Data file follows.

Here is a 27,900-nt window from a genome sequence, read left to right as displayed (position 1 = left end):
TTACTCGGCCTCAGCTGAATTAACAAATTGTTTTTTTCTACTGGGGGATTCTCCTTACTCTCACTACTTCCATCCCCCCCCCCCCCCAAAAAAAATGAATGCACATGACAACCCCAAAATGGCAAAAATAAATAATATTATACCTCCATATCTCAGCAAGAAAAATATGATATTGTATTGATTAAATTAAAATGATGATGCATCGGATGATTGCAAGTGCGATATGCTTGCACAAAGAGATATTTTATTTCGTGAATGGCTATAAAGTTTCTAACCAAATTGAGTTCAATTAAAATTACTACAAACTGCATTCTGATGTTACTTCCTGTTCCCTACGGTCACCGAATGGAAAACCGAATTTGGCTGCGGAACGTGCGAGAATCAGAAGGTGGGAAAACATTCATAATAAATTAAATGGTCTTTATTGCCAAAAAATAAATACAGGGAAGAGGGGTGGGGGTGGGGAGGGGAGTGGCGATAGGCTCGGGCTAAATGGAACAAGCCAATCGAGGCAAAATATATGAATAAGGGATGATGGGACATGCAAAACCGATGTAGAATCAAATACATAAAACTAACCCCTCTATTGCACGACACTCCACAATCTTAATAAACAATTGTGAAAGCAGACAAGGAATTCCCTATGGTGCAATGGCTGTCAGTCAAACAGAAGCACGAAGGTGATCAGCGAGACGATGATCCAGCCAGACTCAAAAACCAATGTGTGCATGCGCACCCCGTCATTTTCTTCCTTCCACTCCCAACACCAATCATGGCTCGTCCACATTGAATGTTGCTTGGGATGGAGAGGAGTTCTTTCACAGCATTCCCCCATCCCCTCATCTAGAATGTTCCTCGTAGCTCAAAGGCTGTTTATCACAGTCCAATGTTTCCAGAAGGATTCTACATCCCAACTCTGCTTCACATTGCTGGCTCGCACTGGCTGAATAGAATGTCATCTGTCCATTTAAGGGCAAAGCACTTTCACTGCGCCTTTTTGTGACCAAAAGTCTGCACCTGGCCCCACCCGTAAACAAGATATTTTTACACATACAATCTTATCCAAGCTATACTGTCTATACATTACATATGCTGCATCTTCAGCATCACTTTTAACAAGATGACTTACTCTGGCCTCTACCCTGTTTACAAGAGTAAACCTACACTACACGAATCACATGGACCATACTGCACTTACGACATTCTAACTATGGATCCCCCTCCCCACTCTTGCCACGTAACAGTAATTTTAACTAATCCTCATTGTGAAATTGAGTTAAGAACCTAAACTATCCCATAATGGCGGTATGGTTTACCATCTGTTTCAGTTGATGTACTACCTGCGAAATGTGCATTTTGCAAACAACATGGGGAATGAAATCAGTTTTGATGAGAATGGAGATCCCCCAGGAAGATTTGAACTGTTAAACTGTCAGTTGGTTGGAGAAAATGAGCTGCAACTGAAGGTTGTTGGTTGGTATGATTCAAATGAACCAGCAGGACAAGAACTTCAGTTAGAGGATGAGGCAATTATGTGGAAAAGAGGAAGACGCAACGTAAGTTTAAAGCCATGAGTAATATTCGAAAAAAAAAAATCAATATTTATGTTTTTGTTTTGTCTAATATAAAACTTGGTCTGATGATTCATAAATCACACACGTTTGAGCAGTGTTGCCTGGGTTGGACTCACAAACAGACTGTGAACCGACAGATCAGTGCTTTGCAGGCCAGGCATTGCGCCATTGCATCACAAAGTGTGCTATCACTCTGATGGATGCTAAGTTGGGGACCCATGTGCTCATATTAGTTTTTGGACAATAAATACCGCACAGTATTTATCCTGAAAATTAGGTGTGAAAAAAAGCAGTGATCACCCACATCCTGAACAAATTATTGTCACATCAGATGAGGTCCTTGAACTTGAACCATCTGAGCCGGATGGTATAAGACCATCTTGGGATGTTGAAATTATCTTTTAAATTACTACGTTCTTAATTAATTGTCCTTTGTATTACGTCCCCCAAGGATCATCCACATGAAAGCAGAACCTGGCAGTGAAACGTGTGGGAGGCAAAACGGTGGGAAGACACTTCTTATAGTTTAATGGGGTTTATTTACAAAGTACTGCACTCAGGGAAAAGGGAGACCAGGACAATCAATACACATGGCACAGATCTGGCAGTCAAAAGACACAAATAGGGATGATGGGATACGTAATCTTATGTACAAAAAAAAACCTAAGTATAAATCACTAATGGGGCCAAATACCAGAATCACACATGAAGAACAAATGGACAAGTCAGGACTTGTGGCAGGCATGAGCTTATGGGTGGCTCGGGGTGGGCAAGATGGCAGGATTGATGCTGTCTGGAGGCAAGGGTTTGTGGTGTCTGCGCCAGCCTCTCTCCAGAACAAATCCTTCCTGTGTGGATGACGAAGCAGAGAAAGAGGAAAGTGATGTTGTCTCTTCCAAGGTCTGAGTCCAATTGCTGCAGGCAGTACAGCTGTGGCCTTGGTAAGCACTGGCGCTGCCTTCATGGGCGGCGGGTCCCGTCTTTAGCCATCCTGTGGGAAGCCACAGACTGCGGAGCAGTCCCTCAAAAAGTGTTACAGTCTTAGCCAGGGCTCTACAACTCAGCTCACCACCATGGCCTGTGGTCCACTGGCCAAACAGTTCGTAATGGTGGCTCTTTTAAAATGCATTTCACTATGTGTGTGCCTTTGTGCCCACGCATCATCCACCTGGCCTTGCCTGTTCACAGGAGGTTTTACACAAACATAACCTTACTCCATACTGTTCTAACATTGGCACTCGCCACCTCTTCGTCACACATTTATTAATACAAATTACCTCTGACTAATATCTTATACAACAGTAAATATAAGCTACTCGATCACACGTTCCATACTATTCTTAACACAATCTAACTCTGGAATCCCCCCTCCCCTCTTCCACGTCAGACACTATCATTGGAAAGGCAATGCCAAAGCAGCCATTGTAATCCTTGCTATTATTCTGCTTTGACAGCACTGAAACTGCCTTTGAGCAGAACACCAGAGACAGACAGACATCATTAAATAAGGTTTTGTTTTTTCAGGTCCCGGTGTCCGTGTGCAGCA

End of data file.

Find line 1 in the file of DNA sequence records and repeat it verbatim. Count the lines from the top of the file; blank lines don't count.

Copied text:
Here is a 27,900-nt window from a genome sequence, read left to right as displayed (position 1 = left end):